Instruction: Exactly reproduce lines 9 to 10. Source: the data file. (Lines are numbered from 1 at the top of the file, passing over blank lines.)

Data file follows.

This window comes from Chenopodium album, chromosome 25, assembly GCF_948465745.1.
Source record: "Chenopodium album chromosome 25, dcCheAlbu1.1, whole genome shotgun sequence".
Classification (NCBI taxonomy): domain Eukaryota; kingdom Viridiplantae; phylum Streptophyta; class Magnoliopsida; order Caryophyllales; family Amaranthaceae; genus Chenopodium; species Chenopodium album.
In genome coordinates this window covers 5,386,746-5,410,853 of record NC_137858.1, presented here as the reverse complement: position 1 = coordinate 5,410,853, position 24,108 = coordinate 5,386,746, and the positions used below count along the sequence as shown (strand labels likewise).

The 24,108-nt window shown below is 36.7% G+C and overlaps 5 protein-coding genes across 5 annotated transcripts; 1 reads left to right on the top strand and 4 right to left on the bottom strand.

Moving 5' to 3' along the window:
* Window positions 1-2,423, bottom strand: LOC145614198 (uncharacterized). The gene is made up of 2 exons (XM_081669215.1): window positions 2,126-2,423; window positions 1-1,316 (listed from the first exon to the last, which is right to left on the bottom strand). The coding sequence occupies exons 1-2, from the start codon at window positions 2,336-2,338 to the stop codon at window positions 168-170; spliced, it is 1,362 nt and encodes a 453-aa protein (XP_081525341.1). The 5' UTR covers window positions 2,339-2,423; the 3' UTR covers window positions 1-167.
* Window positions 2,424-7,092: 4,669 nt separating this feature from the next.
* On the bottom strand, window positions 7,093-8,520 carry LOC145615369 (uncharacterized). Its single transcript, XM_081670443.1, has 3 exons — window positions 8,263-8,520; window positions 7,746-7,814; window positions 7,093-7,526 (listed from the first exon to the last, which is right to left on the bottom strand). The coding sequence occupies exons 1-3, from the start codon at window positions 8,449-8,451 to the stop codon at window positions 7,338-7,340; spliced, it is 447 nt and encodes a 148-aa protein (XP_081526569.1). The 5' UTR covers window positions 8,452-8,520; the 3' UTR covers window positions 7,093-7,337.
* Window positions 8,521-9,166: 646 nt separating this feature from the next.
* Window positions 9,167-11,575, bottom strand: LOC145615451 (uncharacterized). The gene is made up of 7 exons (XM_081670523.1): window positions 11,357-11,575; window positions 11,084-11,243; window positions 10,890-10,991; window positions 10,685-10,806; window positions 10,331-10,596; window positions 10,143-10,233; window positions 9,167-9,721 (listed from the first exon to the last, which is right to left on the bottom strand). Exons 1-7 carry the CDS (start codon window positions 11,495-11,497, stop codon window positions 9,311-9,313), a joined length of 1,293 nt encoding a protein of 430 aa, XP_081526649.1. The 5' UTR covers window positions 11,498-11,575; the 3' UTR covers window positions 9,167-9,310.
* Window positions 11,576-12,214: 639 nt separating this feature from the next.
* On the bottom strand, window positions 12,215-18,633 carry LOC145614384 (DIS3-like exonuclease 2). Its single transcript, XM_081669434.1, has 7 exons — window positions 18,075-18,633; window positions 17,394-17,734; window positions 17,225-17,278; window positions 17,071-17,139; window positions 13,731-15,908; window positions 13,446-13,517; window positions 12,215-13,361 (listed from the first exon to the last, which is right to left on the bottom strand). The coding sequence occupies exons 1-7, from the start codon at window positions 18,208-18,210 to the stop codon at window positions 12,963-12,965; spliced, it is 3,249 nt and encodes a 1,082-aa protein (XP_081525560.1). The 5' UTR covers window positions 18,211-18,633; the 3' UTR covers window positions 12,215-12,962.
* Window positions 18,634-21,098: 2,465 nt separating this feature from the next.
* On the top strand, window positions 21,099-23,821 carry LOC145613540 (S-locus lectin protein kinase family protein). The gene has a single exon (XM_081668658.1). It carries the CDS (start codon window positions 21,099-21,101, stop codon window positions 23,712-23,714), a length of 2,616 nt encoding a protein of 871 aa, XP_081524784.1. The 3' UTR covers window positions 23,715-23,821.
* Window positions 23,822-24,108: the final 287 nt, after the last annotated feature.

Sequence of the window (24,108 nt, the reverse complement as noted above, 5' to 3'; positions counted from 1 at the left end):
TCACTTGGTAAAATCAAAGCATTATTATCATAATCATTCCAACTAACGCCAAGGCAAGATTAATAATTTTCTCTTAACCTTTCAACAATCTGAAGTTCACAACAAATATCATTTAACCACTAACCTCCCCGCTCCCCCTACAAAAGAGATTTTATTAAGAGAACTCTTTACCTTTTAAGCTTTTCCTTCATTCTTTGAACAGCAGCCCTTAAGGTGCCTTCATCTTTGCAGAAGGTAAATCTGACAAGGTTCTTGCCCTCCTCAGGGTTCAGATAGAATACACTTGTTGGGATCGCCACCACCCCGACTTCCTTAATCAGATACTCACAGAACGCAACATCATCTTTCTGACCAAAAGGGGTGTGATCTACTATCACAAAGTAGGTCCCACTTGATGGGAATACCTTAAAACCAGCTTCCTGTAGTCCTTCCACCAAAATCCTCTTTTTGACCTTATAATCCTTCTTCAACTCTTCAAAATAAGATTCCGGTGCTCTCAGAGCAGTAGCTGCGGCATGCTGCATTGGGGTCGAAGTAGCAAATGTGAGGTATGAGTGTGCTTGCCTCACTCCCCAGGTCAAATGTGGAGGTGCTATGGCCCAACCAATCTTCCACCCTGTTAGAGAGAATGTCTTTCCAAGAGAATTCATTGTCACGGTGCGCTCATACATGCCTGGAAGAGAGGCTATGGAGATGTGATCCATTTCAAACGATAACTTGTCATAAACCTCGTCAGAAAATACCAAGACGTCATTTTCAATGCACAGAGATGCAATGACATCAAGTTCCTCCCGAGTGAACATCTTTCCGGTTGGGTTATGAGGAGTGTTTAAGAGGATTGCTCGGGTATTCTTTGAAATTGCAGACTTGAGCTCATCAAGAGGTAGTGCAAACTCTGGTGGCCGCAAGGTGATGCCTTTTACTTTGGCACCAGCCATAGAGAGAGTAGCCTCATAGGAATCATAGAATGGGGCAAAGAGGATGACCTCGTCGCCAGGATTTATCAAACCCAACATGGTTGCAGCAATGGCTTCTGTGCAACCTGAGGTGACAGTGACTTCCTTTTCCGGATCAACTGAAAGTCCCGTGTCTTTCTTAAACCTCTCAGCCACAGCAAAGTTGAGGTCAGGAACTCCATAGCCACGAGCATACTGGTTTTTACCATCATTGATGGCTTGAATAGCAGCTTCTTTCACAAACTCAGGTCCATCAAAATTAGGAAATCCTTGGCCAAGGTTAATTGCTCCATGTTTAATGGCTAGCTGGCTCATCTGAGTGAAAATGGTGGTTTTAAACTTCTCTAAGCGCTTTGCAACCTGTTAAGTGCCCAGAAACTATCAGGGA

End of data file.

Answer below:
* On the bottom strand, window positions 7,093-8,520 carry LOC145615369 (uncharacterized). Its single transcript, XM_081670443.1, has 3 exons — window positions 8,263-8,520; window positions 7,746-7,814; window positions 7,093-7,526 (listed from the first exon to the last, which is right to left on the bottom strand). The coding sequence occupies exons 1-3, from the start codon at window positions 8,449-8,451 to the stop codon at window positions 7,338-7,340; spliced, it is 447 nt and encodes a 148-aa protein (XP_081526569.1). The 5' UTR covers window positions 8,452-8,520; the 3' UTR covers window positions 7,093-7,337.
* Window positions 8,521-9,166: 646 nt separating this feature from the next.